Ancient Spanish Vineyards Discovered In 1000-Year-Old Deserted Basque Village
Archaeologists have found evidence of vineyards that were likely flourishing more than 1,000 years ago in a long-deserted village in the Basque region of northern Spain. The terraced fields traced back to ancient vineyards are located in the medieval settlement of Zaballa. The evidence of grape cultivation was discovered by researchers from the University of Basque Country, Live Science reported.
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The discovery revised a segment of Basque agricultural history. "Archaeo-botanical studies of seed remains found in the excavations and pollen studies have provided material evidence of the existence of vine cultivation in a relatively early period like the 10th century," said Antonio Quirós-Castillo of PV/EHU-University of the Basque Country in Archaeology magazine. "Owing to the nature of the crop spaces built and the agrarian practices developed, they are not compatible with cereal crops, but they are with vines."
The archaeologists also uncovered metal tools likely used to maintain the ancient vineyards, according to Live Science.
The village at Zaballa was feudal territory set up about the 10th century A.D. around a manor monastery, according toArchaeology magazine. The settlement was abandoned in the 15th century, presumably after local lords created a rental system that forced out many of the community's settlers. Zaballa is one of more than 300 deserted settlements collectively known as Araba-Alava, where archaeologists are working to reconstruct the history of region, Live Science reported.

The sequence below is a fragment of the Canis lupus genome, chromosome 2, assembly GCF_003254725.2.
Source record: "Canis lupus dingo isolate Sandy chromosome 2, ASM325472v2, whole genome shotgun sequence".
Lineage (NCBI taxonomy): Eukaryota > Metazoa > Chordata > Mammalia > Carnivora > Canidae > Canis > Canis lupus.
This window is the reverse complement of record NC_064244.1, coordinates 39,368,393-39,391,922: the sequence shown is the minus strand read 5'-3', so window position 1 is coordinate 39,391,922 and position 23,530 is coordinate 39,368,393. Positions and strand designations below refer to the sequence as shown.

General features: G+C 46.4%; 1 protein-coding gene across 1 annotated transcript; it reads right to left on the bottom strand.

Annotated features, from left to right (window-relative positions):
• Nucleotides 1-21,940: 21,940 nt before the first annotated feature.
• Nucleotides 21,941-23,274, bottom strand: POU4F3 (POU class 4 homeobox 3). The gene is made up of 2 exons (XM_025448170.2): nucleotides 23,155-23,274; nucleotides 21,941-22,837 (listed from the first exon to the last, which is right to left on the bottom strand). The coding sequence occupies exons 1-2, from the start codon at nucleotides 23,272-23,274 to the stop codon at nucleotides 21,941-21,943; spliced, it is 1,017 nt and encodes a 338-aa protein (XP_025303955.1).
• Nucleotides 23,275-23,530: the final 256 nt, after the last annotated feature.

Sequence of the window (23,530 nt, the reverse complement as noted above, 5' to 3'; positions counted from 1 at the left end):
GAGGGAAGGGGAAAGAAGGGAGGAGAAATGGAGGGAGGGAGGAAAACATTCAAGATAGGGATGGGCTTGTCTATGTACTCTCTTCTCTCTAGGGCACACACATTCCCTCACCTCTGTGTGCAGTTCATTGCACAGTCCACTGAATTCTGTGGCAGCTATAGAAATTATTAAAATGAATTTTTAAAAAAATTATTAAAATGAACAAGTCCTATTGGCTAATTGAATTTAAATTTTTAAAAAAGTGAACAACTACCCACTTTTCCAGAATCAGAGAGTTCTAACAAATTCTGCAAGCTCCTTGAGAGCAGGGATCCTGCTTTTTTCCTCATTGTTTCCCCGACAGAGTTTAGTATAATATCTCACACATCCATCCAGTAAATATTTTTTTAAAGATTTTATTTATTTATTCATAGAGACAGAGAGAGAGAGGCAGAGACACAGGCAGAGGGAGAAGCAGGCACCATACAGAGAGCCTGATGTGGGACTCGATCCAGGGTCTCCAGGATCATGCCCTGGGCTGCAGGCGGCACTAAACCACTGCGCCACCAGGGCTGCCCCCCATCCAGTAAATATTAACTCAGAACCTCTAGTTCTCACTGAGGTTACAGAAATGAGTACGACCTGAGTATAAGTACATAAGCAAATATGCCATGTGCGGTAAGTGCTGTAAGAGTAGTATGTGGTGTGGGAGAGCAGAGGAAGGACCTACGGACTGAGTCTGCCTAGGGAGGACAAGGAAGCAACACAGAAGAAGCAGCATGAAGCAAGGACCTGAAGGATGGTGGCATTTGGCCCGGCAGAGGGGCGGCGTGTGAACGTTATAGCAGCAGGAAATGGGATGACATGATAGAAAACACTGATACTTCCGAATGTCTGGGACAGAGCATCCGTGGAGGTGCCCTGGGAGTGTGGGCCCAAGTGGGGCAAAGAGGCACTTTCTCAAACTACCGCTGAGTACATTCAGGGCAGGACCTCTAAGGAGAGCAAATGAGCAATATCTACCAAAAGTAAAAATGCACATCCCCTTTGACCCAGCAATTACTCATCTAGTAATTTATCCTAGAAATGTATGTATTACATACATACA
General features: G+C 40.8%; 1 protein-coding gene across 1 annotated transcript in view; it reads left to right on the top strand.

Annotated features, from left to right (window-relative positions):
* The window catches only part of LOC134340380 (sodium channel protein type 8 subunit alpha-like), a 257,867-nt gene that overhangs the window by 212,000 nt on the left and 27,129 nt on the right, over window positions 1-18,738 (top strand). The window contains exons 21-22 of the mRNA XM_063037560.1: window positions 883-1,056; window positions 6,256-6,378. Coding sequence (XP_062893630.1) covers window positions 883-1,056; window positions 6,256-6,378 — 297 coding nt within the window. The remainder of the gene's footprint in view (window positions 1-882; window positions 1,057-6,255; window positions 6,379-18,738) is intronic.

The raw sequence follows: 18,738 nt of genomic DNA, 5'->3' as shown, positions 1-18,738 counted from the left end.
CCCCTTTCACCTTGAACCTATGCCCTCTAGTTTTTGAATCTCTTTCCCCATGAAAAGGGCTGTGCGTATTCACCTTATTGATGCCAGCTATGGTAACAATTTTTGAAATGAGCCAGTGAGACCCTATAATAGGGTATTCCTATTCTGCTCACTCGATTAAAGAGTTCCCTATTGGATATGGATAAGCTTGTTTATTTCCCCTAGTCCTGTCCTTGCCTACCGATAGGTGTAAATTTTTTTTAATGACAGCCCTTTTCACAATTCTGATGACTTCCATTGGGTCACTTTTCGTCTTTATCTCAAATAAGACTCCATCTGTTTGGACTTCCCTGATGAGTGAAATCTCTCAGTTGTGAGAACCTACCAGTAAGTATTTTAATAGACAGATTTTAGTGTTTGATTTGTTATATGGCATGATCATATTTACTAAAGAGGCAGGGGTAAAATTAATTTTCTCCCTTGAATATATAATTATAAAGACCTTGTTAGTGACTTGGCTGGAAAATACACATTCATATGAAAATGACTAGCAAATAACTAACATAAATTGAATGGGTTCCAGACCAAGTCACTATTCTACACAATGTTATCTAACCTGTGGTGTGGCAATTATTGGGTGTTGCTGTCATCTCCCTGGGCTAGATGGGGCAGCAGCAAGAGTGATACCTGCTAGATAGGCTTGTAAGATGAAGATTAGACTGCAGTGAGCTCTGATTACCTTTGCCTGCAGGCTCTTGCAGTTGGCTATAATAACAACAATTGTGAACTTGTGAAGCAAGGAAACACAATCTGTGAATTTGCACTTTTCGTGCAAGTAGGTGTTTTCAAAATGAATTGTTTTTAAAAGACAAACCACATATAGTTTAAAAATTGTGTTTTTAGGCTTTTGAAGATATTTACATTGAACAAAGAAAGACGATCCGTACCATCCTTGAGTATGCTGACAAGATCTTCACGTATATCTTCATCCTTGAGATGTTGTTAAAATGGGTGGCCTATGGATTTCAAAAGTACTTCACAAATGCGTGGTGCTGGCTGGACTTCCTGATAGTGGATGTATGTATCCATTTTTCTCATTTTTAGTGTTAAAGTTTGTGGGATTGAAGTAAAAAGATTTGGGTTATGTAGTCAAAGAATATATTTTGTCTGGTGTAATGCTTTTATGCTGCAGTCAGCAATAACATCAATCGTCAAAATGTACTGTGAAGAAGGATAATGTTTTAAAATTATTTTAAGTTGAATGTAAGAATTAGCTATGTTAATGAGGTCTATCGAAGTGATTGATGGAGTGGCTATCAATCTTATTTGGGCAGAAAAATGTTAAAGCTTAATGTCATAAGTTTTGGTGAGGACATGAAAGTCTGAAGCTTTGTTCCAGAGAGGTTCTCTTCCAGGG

he research in the area is adding up to some of the most important archaeological information on medieval history in northern Spain. According to Quirós-Castillo, it is helping scientists to "see how the peasant community itself gradually adapts to the political and economic changes that take place in the medieval context in which these places are located."
For example, the archaeological team also studied another abandoned settlement in Araba-Alava called Zornotegi, where they determined the terraced fields were used for cultivating cereals and grains. "Zornotegi has a completely different history," Quirós-Castillo said. "Even though it was founded at more or less the same time, it is a much more egalitarian social community in which such significant social differences are not observed, and nor is the action of manorial powers which, in some way, undermined the balance of the community."
The researchers are working to bring more attention to the Araba-Alava settlements. "The space for traditional crops, still easily recognizable in the landscapes closest to us, are historical spaces brimming with explanatory significance to help us understand the societies of the past," said Quirós-Castillo "Indeed, they require attention which they have not had until now."
The findings were reported in a special edition of the journal Quaternary International.
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